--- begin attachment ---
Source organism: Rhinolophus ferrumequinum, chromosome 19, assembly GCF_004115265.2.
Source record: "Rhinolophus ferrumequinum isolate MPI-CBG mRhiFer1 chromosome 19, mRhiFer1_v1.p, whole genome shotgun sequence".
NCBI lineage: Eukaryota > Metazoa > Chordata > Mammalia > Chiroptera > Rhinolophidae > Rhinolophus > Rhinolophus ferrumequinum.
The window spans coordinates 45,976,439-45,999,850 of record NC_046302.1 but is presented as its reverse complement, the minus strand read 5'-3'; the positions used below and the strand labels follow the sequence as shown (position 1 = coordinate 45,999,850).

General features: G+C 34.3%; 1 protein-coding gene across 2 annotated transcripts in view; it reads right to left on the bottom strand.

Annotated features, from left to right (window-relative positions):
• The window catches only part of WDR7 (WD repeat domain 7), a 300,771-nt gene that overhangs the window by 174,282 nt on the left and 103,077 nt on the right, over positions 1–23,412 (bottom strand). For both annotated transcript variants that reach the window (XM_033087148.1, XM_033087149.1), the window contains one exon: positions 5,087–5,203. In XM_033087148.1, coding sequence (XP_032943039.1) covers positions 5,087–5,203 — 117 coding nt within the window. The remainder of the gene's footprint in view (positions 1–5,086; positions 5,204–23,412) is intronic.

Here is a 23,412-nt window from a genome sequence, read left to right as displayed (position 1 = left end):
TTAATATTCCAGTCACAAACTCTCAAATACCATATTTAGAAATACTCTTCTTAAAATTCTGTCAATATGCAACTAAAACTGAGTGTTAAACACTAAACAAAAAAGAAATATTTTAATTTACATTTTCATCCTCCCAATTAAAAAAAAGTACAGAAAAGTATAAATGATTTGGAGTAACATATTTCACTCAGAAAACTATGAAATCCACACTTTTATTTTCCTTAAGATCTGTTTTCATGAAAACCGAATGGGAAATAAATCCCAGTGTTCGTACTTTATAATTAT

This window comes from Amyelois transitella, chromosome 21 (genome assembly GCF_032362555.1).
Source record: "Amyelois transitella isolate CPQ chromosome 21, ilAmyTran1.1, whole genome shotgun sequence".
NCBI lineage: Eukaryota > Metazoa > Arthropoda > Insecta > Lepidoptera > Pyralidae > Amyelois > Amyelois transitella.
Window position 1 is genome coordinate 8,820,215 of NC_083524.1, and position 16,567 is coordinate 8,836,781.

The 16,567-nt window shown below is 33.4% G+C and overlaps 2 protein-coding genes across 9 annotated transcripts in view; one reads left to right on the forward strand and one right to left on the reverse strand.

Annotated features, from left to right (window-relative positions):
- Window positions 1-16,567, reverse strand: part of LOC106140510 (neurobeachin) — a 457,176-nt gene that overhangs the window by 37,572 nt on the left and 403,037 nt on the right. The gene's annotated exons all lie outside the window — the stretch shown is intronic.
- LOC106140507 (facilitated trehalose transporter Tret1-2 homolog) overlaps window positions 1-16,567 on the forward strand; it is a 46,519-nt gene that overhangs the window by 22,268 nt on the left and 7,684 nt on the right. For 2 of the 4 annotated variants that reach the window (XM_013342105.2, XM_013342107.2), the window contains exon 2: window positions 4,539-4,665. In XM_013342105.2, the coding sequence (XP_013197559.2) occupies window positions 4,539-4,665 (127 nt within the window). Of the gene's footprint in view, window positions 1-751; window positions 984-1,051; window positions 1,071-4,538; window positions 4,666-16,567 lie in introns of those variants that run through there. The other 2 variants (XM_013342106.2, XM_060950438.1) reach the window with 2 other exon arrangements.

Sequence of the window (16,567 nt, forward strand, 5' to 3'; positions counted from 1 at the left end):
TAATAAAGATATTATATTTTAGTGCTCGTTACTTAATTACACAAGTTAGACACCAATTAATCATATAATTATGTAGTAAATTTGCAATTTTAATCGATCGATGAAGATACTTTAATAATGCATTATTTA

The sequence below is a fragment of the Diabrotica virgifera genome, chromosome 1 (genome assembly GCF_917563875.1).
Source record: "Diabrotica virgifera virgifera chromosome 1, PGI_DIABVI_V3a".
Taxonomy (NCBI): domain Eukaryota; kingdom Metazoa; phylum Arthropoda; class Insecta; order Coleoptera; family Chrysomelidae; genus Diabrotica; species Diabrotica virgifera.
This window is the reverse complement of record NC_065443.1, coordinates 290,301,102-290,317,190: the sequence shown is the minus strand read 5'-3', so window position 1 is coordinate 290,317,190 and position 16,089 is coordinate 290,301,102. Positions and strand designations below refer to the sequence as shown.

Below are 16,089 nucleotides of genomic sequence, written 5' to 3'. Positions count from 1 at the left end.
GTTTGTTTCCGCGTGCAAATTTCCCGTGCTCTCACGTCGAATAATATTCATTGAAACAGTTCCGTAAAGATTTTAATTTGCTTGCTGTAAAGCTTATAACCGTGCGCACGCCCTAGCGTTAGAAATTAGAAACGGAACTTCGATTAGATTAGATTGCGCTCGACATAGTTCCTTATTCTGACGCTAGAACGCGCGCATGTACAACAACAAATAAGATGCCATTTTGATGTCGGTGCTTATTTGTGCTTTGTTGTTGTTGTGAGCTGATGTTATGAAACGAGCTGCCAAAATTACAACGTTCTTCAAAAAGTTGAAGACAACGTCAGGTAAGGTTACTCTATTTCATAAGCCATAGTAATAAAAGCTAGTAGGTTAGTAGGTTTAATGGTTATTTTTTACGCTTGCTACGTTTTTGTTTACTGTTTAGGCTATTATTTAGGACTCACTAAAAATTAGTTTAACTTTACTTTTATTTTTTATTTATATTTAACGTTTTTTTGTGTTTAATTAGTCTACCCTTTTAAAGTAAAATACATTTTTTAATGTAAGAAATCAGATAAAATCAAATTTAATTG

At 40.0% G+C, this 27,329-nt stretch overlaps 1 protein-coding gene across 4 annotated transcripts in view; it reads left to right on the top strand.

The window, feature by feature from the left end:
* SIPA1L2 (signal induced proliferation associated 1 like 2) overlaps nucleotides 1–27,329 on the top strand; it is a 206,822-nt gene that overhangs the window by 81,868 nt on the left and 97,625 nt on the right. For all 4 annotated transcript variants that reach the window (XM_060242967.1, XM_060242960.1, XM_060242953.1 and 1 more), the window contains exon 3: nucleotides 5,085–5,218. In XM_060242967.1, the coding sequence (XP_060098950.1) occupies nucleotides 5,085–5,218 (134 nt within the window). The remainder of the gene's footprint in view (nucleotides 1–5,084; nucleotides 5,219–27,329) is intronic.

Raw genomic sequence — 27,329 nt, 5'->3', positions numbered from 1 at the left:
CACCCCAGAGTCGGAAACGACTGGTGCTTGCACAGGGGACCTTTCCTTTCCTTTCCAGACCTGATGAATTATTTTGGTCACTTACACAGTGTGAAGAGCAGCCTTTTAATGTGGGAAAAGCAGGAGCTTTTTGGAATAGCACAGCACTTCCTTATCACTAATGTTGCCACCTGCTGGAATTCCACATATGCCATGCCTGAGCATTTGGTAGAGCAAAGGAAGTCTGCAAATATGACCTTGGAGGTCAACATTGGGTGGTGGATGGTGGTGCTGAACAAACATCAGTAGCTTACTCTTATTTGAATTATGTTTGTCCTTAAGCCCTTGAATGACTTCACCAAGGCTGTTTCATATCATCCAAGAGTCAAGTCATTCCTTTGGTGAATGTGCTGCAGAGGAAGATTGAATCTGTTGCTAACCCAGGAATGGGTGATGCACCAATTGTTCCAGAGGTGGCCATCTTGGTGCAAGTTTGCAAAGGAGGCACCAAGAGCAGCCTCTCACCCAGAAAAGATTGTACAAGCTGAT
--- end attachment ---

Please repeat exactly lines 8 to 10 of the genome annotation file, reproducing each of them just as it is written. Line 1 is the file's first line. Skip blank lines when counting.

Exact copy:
Here is a 23,412-nt window from a genome sequence, read left to right as displayed (position 1 = left end):
TTAATATTCCAGTCACAAACTCTCAAATACCATATTTAGAAATACTCTTCTTAAAATTCTGTCAATATGCAACTAAAACTGAGTGTTAAACACTAAACAAAAAAGAAATATTTTAATTTACATTTTCATCCTCCCAATTAAAAAAAAGTACAGAAAAGTATAAATGATTTGGAGTAACATATTTCACTCAGAAAACTATGAAATCCACACTTTTATTTTCCTTAAGATCTGTTTTCATGAAAACCGAATGGGAAATAAATCCCAGTGTTCGTACTTTATAATTAT

This window comes from Amyelois transitella, chromosome 21 (genome assembly GCF_032362555.1).